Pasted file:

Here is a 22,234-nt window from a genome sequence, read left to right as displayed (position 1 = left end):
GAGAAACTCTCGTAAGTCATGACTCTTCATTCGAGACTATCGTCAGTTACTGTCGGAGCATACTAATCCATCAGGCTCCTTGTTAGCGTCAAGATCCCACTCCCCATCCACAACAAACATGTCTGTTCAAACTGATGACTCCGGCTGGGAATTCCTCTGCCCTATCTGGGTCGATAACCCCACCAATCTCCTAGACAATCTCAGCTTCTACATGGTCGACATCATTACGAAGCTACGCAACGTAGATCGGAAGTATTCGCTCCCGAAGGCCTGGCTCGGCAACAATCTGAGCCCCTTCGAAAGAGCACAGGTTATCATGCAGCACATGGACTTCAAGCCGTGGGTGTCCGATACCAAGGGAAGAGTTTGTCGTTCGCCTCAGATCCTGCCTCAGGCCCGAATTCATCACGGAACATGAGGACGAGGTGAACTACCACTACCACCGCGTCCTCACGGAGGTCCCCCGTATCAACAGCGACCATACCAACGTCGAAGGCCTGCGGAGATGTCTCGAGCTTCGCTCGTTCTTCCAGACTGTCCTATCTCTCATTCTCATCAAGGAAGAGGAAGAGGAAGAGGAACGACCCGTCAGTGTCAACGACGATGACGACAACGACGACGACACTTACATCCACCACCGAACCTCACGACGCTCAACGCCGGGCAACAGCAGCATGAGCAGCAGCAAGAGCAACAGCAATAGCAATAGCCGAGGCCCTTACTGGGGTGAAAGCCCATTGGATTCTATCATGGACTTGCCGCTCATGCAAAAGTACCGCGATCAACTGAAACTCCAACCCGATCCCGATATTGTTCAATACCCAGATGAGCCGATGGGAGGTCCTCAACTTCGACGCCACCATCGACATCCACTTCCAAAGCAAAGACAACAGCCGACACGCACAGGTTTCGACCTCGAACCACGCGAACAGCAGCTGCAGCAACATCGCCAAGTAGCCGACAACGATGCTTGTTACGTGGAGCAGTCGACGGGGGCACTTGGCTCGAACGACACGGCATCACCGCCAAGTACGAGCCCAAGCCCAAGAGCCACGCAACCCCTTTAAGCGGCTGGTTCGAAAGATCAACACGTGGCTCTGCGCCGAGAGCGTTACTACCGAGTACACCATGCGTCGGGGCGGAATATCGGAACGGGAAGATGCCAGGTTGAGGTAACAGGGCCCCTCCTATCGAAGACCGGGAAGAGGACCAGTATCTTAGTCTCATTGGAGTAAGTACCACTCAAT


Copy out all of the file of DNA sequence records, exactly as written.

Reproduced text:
Here is a 22,234-nt window from a genome sequence, read left to right as displayed (position 1 = left end):
GAGAAACTCTCGTAAGTCATGACTCTTCATTCGAGACTATCGTCAGTTACTGTCGGAGCATACTAATCCATCAGGCTCCTTGTTAGCGTCAAGATCCCACTCCCCATCCACAACAAACATGTCTGTTCAAACTGATGACTCCGGCTGGGAATTCCTCTGCCCTATCTGGGTCGATAACCCCACCAATCTCCTAGACAATCTCAGCTTCTACATGGTCGACATCATTACGAAGCTACGCAACGTAGATCGGAAGTATTCGCTCCCGAAGGCCTGGCTCGGCAACAATCTGAGCCCCTTCGAAAGAGCACAGGTTATCATGCAGCACATGGACTTCAAGCCGTGGGTGTCCGATACCAAGGGAAGAGTTTGTCGTTCGCCTCAGATCCTGCCTCAGGCCCGAATTCATCACGGAACATGAGGACGAGGTGAACTACCACTACCACCGCGTCCTCACGGAGGTCCCCCGTATCAACAGCGACCATACCAACGTCGAAGGCCTGCGGAGATGTCTCGAGCTTCGCTCGTTCTTCCAGACTGTCCTATCTCTCATTCTCATCAAGGAAGAGGAAGAGGAAGAGGAACGACCCGTCAGTGTCAACGACGATGACGACAACGACGACGACACTTACATCCACCACCGAACCTCACGACGCTCAACGCCGGGCAACAGCAGCATGAGCAGCAGCAAGAGCAACAGCAATAGCAATAGCCGAGGCCCTTACTGGGGTGAAAGCCCATTGGATTCTATCATGGACTTGCCGCTCATGCAAAAGTACCGCGATCAACTGAAACTCCAACCCGATCCCGATATTGTTCAATACCCAGATGAGCCGATGGGAGGTCCTCAACTTCGACGCCACCATCGACATCCACTTCCAAAGCAAAGACAACAGCCGACACGCACAGGTTTCGACCTCGAACCACGCGAACAGCAGCTGCAGCAACATCGCCAAGTAGCCGACAACGATGCTTGTTACGTGGAGCAGTCGACGGGGGCACTTGGCTCGAACGACACGGCATCACCGCCAAGTACGAGCCCAAGCCCAAGAGCCACGCAACCCCTTTAAGCGGCTGGTTCGAAAGATCAACACGTGGCTCTGCGCCGAGAGCGTTACTACCGAGTACACCATGCGTCGGGGCGGAATATCGGAACGGGAAGATGCCAGGTTGAGGTAACAGGGCCCCTCCTATCGAAGACCGGGAAGAGGACCAGTATCTTAGTCTCATTGGAGTAAGTACCACTCAAT